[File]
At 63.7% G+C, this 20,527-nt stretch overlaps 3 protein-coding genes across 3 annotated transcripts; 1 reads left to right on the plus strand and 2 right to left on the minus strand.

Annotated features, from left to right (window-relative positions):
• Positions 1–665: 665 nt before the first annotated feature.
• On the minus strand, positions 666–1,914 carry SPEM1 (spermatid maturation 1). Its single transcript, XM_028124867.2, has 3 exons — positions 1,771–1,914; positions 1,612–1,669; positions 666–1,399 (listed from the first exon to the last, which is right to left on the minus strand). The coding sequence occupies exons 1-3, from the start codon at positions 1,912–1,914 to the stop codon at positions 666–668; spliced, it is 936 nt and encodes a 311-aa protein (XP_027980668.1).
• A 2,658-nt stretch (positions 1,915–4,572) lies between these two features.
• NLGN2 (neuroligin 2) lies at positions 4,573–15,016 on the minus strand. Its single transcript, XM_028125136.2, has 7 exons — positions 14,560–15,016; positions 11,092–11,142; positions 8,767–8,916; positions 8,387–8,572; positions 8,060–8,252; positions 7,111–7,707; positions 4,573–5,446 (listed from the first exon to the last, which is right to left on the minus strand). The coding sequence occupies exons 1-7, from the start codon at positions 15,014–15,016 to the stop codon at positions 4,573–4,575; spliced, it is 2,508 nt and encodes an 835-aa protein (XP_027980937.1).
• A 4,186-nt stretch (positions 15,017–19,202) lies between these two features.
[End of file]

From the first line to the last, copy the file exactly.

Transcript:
At 63.7% G+C, this 20,527-nt stretch overlaps 3 protein-coding genes across 3 annotated transcripts; 1 reads left to right on the plus strand and 2 right to left on the minus strand.

Annotated features, from left to right (window-relative positions):
• Positions 1–665: 665 nt before the first annotated feature.
• On the minus strand, positions 666–1,914 carry SPEM1 (spermatid maturation 1). Its single transcript, XM_028124867.2, has 3 exons — positions 1,771–1,914; positions 1,612–1,669; positions 666–1,399 (listed from the first exon to the last, which is right to left on the minus strand). The coding sequence occupies exons 1-3, from the start codon at positions 1,912–1,914 to the stop codon at positions 666–668; spliced, it is 936 nt and encodes a 311-aa protein (XP_027980668.1).
• A 2,658-nt stretch (positions 1,915–4,572) lies between these two features.
• NLGN2 (neuroligin 2) lies at positions 4,573–15,016 on the minus strand. Its single transcript, XM_028125136.2, has 7 exons — positions 14,560–15,016; positions 11,092–11,142; positions 8,767–8,916; positions 8,387–8,572; positions 8,060–8,252; positions 7,111–7,707; positions 4,573–5,446 (listed from the first exon to the last, which is right to left on the minus strand). The coding sequence occupies exons 1-7, from the start codon at positions 15,014–15,016 to the stop codon at positions 4,573–4,575; spliced, it is 2,508 nt and encodes an 835-aa protein (XP_027980937.1).
• A 4,186-nt stretch (positions 15,017–19,202) lies between these two features.